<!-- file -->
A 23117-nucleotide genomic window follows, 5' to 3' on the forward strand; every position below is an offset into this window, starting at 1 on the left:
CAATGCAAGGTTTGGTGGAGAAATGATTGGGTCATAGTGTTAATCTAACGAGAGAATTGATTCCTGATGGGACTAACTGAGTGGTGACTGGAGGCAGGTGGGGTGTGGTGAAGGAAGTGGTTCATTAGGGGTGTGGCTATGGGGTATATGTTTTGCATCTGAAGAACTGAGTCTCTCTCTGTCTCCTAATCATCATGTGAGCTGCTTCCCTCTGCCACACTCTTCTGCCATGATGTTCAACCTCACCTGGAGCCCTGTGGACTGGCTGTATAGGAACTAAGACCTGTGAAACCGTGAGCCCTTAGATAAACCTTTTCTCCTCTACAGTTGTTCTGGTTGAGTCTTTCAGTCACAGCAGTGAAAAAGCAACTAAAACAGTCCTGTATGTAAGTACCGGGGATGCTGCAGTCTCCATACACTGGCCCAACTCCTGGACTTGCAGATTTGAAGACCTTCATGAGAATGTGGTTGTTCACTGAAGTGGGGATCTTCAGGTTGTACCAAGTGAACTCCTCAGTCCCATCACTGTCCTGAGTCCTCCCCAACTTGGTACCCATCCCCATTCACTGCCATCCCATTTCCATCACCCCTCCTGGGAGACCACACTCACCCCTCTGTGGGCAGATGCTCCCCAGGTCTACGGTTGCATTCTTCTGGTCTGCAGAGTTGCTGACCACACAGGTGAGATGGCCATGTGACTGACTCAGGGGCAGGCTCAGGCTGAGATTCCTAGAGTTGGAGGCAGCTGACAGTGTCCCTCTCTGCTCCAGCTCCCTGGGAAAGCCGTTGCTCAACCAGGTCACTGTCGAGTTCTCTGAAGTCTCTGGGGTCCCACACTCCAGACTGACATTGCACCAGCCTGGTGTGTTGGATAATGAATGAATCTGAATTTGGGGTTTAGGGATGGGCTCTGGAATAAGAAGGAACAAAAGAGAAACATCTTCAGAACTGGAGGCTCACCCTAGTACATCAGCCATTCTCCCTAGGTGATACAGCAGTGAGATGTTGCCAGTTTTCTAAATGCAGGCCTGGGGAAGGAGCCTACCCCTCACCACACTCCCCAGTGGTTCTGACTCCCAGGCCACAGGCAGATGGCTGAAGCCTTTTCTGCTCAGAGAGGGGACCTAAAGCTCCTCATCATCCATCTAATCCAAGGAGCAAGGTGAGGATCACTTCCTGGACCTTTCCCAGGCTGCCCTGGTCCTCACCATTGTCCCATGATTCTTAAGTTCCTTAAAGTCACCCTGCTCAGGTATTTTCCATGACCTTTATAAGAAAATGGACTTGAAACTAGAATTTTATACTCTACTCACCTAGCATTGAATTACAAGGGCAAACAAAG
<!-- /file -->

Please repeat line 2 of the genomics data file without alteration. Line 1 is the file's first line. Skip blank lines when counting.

CAATGCAAGGTTTGGTGGAGAAATGATTGGGTCATAGTGTTAATCTAACGAGAGAATTGATTCCTGATGGGACTAACTGAGTGGTGACTGGAGGCAGGTGGGGTGTGGTGAAGGAAGTGGTTCATTAGGGGTGTGGCTATGGGGTATATGTTTTGCATCTGAAGAACTGAGTCTCTCTCTGTCTCCTAATCATCATGTGAGCTGCTTCCCTCTGCCACACTCTTCTGCCATGATGTTCAACCTCACCTGGAGCCCTGTGGACTGGCTGTATAGGAACTAAGACCTGTGAAACCGTGAGCCCTTAGATAAACCTTTTCTCCTCTACAGTTGTTCTGGTTGAGTCTTTCAGTCACAGCAGTGAAAAAGCAACTAAAACAGTCCTGTATGTAAGTACCGGGGATGCTGCAGTCTCCATACACTGGCCCAACTCCTGGACTTGCAGATTTGAAGACCTTCATGAGAATGTGGTTGTTCACTGAAGTGGGGATCTTCAGGTTGTACCAAGTGAACTCCTCAGTCCCATCACTGTCCTGAGTCCTCCCCAACTTGGTACCCATCCCCATTCACTGCCATCCCATTTCCATCACCCCTCCTGGGAGACCACACTCACCCCTCTGTGGGCAGATGCTCCCCAGGTCTACGGTTGCATTCTTCTGGTCTGCAGAGTTGCTGACCACACAGGTGAGATGGCCATGTGACTGACTCAGGGGCAGGCTCAGGCTGAGATTCCTAGAGTTGGAGGCAGCTGACAGTGTCCCTCTCTGCTCCAGCTCCCTGGGAAAGCCGTTGCTCAACCAGGTCACTGTCGAGTTCTCTGAAGTCTCTGGGGTCCCACACTCCAGACTGACATTGCACCAGCCTGGTGTGTTGGATAATGAATGAATCTGAATTTGGGGTTTAGGGATGGGCTCTGGAATAAGAAGGAACAAAAGAGAAACATCTTCAGAACTGGAGGCTCACCCTAGTACATCAGCCATTCTCCCTAGGTGATACAGCAGTGAGATGTTGCCAGTTTTCTAAATGCAGGCCTGGGGAAGGAGCCTACCCCTCACCACACTCCCCAGTGGTTCTGACTCCCAGGCCACAGGCAGATGGCTGAAGCCTTTTCTGCTCAGAGAGGGGACCTAAAGCTCCTCATCATCCATCTAATCCAAGGAGCAAGGTGAGGATCACTTCCTGGACCTTTCCCAGGCTGCCCTGGTCCTCACCATTGTCCCATGATTCTTAAGTTCCTTAAAGTCACCCTGCTCAGGTATTTTCCATGACCTTTATAAGAAAATGGACTTGAAACTAGAATTTTATACTCTACTCACCTAGCATTGAATTACAAGGGCAAACAAAG